Friday’s hearing was almost too much for Shawn Palmer’s grandmother to endure.
As she listened to her husband describe what he called “the most tragic thing that’s ever happened to us in our 60-plus years of marriage” – the murder of their grandson – her knees buckled.
As a lawyer scrambled to find her a chair, her husband continued.
“It’s indescribable and unthinkable for us to wrap our minds around it,” he said. “It’s the greatest loss we’ve ever felt.”
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After an afternoon of emotional testimony, Edward Ladish – who was convicted last year of second-degree murder, aggravated battery and theft – was sentenced to nearly 40 years in prison.
Palmer, 25, was fatally injured July 5, 2014, after being run over by a stolen pickup at a south Wichita QuikTrip.
After waking up that morning to find his pickup stolen, he and his elder brother, Jeremiah, had gone to the QuikTrip and found it.
The 1993 Ford F-150 pickup was being driven by Ladish, and when the Palmer brothers attempted to recover the pickup, Ladish drove off.
After being dragged through the parking lot, Jeremiah was injured. Shawn, who had been dragged farther, was fatally injured.
In court Friday, a third Palmer brother, Seth, said he had “never met a man or woman, or anybody alive, that ever worked as hard or as well” as his brother.
“Ever since then, I’ve lost consciousness,” he said. “Every day since just felt like it was a continuing dream, and I’m lying there waiting to wake up.”
Every day since just felt like it was a continuing dream, and I’m lying there waiting to wake up.
Seth Palmer, brother of Shawn Palmer
Jeremiah Palmer expressed frustration to Judge Jeffrey Goering that Ladish’s sentencing procedures had been continued multiple times since September.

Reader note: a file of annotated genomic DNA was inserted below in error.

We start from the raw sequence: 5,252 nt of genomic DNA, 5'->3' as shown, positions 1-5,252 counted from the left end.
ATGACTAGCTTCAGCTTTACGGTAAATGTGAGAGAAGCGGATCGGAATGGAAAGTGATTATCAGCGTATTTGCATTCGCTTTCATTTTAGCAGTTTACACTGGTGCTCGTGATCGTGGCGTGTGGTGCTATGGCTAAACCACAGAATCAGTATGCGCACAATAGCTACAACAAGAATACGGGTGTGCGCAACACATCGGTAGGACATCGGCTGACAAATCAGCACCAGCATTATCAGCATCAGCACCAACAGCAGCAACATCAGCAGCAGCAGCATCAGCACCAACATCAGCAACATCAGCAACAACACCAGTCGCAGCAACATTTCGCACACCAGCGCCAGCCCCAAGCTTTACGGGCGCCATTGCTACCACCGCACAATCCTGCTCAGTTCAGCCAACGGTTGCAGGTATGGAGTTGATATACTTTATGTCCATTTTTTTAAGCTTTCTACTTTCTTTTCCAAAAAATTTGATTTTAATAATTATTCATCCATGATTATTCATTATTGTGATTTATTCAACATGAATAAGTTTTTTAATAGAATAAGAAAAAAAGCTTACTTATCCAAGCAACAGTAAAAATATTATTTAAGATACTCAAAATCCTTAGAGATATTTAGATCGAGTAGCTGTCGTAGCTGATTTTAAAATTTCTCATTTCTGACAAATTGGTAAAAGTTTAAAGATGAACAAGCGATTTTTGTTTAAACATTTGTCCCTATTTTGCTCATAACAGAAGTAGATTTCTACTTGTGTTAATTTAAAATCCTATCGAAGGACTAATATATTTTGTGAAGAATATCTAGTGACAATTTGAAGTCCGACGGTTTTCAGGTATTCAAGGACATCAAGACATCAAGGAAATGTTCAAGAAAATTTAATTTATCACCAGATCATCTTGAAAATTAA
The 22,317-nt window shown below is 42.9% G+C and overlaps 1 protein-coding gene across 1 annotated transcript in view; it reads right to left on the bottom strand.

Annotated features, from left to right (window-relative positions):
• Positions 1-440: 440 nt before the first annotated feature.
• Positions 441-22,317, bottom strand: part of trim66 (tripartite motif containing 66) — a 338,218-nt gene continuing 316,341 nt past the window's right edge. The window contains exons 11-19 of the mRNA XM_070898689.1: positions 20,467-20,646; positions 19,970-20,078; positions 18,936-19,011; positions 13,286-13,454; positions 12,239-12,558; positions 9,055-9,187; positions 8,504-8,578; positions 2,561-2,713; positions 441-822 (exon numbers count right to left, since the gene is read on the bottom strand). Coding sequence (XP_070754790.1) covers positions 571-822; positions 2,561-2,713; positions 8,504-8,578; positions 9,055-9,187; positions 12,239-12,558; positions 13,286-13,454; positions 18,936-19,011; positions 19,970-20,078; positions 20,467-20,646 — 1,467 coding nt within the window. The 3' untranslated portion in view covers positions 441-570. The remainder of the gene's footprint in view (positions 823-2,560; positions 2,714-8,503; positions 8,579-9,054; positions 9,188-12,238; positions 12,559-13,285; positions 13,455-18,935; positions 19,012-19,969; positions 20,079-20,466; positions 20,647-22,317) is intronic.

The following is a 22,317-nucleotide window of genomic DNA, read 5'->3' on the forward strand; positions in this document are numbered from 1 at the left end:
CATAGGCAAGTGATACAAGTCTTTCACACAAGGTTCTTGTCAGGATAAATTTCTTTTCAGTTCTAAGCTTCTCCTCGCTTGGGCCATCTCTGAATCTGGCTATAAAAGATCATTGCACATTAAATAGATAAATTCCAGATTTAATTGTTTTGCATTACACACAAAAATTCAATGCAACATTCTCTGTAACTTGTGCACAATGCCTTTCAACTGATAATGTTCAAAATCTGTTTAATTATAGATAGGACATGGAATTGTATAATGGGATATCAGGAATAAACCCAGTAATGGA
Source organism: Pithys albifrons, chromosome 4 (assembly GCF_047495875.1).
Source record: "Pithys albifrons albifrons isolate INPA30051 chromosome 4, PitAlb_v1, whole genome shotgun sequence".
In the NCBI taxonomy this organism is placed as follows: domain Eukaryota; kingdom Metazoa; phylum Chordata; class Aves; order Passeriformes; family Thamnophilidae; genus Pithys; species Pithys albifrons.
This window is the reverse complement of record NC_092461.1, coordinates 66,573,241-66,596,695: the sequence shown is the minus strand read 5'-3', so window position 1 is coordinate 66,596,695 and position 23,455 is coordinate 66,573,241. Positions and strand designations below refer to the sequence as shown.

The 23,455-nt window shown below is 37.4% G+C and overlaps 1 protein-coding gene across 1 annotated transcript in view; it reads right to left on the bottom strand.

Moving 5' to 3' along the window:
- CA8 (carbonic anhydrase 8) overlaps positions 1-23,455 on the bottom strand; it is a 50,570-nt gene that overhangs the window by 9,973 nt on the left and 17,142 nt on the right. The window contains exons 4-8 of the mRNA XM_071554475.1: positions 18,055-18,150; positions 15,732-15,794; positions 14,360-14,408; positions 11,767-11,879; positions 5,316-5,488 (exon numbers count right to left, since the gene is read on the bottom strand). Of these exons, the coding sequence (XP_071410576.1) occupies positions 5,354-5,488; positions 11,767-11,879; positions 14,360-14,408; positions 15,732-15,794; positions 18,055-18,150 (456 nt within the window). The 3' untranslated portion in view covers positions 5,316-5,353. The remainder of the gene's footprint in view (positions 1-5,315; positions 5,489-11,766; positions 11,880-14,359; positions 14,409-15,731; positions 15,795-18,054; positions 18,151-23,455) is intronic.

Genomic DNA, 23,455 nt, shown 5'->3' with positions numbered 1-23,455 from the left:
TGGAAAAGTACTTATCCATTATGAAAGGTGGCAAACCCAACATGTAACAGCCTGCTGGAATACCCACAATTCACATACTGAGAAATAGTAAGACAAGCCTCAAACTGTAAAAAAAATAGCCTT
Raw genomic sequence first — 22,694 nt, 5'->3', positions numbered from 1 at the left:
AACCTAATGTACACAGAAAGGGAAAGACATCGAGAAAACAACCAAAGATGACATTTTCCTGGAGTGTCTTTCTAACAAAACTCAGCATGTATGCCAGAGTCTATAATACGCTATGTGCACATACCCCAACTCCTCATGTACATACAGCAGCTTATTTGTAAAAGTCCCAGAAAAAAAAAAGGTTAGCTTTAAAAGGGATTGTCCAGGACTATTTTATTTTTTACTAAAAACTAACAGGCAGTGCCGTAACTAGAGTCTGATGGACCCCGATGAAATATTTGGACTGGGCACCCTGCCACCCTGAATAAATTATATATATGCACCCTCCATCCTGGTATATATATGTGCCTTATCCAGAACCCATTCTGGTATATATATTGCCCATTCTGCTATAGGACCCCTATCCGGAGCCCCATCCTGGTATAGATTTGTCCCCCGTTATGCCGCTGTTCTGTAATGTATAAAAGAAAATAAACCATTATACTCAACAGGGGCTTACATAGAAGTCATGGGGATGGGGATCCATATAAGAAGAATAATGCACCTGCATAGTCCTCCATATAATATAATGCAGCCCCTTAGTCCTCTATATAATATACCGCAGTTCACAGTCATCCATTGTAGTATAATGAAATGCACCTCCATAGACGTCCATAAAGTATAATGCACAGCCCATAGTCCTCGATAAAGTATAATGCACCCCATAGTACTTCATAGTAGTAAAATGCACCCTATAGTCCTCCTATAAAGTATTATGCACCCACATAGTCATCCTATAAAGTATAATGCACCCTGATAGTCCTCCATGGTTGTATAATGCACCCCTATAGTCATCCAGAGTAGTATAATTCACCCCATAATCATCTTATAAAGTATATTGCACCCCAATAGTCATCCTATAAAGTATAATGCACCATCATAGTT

“The last time in court (in January) was the most pathetic and disrespectful thing my family’s ever had to go through – having to sit and listen to that person try to make a victim of himself,” Jeremiah Palmer said. “He’s had second chance after second chance, and he’s proven time and time again that he’s not worthy to walk the same streets as you and myself, your honor.”
Ladish was sentenced to 460 months for the second-degree murder conviction, nine months for the aggravated battery conviction and seven months for the theft conviction – all to run consecutively, for 476 months total.
He addressed the court before the hearing concluded, indicating it was his “definite plan” to appeal the sentence.
“I’ve never hurt a person in my life,” Ladish said. “I have a big-brother complex – I stick up for the weak.
“I do have issues, and I know that I need help when it comes to those issues, but I know I didn’t do this. You say I was on meth on the time – I was. … I don’t remember everything, but I know I wasn’t in that truck.”
When Shawn Palmer died, his organs were donated. His liver saved the life of a close family friend.
Nearly everyone in the Palmer family told Goering their memories of Shawn on Friday:
The way he gave the best, firm hugs.
The way he would never cash checks that were given to him as gifts.
The way that, through the donation of his liver, he was able to save the life of his friend, Larry Warren.
As Goering read Ladish’s sentence, Jeremiah Palmer gripped the hands of family members sitting around him. His face was red. He bit his lip, appearing to hold back tears.
“Nothing will give back anything to our family, but it can start a healing process,” he said in court.